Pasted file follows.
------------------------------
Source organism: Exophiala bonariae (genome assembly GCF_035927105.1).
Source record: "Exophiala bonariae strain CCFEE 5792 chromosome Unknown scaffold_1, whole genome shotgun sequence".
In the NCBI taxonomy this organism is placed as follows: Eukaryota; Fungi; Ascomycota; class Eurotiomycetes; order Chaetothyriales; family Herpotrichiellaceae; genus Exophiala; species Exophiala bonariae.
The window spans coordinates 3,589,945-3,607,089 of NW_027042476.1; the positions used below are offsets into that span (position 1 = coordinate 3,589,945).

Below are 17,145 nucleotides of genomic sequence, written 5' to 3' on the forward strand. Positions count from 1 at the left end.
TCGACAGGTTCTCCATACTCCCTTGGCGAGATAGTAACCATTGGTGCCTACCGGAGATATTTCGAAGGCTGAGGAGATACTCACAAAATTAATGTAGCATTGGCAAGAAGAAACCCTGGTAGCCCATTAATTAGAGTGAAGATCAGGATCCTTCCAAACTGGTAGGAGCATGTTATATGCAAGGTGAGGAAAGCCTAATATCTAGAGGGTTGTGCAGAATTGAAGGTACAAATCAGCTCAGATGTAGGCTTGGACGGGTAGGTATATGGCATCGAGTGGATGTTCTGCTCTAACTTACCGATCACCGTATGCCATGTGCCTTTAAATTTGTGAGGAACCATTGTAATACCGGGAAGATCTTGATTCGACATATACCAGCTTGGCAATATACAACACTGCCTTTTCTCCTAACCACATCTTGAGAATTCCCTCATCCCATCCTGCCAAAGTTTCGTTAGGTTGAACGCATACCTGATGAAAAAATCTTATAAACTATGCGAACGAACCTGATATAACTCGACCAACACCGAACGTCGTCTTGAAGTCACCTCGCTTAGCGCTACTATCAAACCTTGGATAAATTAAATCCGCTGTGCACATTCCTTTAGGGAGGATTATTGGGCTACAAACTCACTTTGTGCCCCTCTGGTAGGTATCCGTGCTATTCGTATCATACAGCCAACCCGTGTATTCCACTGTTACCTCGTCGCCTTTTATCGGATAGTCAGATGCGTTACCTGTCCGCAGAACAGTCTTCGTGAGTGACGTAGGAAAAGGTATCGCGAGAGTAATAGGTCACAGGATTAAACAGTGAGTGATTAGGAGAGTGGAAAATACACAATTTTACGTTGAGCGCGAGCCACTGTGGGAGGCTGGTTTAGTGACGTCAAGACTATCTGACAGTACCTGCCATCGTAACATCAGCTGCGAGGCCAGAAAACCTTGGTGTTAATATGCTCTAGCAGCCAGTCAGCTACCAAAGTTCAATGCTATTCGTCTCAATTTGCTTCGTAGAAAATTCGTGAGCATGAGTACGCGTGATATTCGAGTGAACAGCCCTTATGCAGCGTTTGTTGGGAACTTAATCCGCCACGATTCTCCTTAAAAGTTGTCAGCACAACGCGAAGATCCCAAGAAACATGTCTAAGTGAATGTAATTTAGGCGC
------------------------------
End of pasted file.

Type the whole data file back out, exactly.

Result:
Source organism: Exophiala bonariae (genome assembly GCF_035927105.1).
Source record: "Exophiala bonariae strain CCFEE 5792 chromosome Unknown scaffold_1, whole genome shotgun sequence".
In the NCBI taxonomy this organism is placed as follows: Eukaryota; Fungi; Ascomycota; class Eurotiomycetes; order Chaetothyriales; family Herpotrichiellaceae; genus Exophiala; species Exophiala bonariae.
The window spans coordinates 3,589,945-3,607,089 of NW_027042476.1; the positions used below are offsets into that span (position 1 = coordinate 3,589,945).

Below are 17,145 nucleotides of genomic sequence, written 5' to 3' on the forward strand. Positions count from 1 at the left end.
TCGACAGGTTCTCCATACTCCCTTGGCGAGATAGTAACCATTGGTGCCTACCGGAGATATTTCGAAGGCTGAGGAGATACTCACAAAATTAATGTAGCATTGGCAAGAAGAAACCCTGGTAGCCCATTAATTAGAGTGAAGATCAGGATCCTTCCAAACTGGTAGGAGCATGTTATATGCAAGGTGAGGAAAGCCTAATATCTAGAGGGTTGTGCAGAATTGAAGGTACAAATCAGCTCAGATGTAGGCTTGGACGGGTAGGTATATGGCATCGAGTGGATGTTCTGCTCTAACTTACCGATCACCGTATGCCATGTGCCTTTAAATTTGTGAGGAACCATTGTAATACCGGGAAGATCTTGATTCGACATATACCAGCTTGGCAATATACAACACTGCCTTTTCTCCTAACCACATCTTGAGAATTCCCTCATCCCATCCTGCCAAAGTTTCGTTAGGTTGAACGCATACCTGATGAAAAAATCTTATAAACTATGCGAACGAACCTGATATAACTCGACCAACACCGAACGTCGTCTTGAAGTCACCTCGCTTAGCGCTACTATCAAACCTTGGATAAATTAAATCCGCTGTGCACATTCCTTTAGGGAGGATTATTGGGCTACAAACTCACTTTGTGCCCCTCTGGTAGGTATCCGTGCTATTCGTATCATACAGCCAACCCGTGTATTCCACTGTTACCTCGTCGCCTTTTATCGGATAGTCAGATGCGTTACCTGTCCGCAGAACAGTCTTCGTGAGTGACGTAGGAAAAGGTATCGCGAGAGTAATAGGTCACAGGATTAAACAGTGAGTGATTAGGAGAGTGGAAAATACACAATTTTACGTTGAGCGCGAGCCACTGTGGGAGGCTGGTTTAGTGACGTCAAGACTATCTGACAGTACCTGCCATCGTAACATCAGCTGCGAGGCCAGAAAACCTTGGTGTTAATATGCTCTAGCAGCCAGTCAGCTACCAAAGTTCAATGCTATTCGTCTCAATTTGCTTCGTAGAAAATTCGTGAGCATGAGTACGCGTGATATTCGAGTGAACAGCCCTTATGCAGCGTTTGTTGGGAACTTAATCCGCCACGATTCTCCTTAAAAGTTGTCAGCACAACGCGAAGATCCCAAGAAACATGTCTAAGTGAATGTAATTTAGGCGC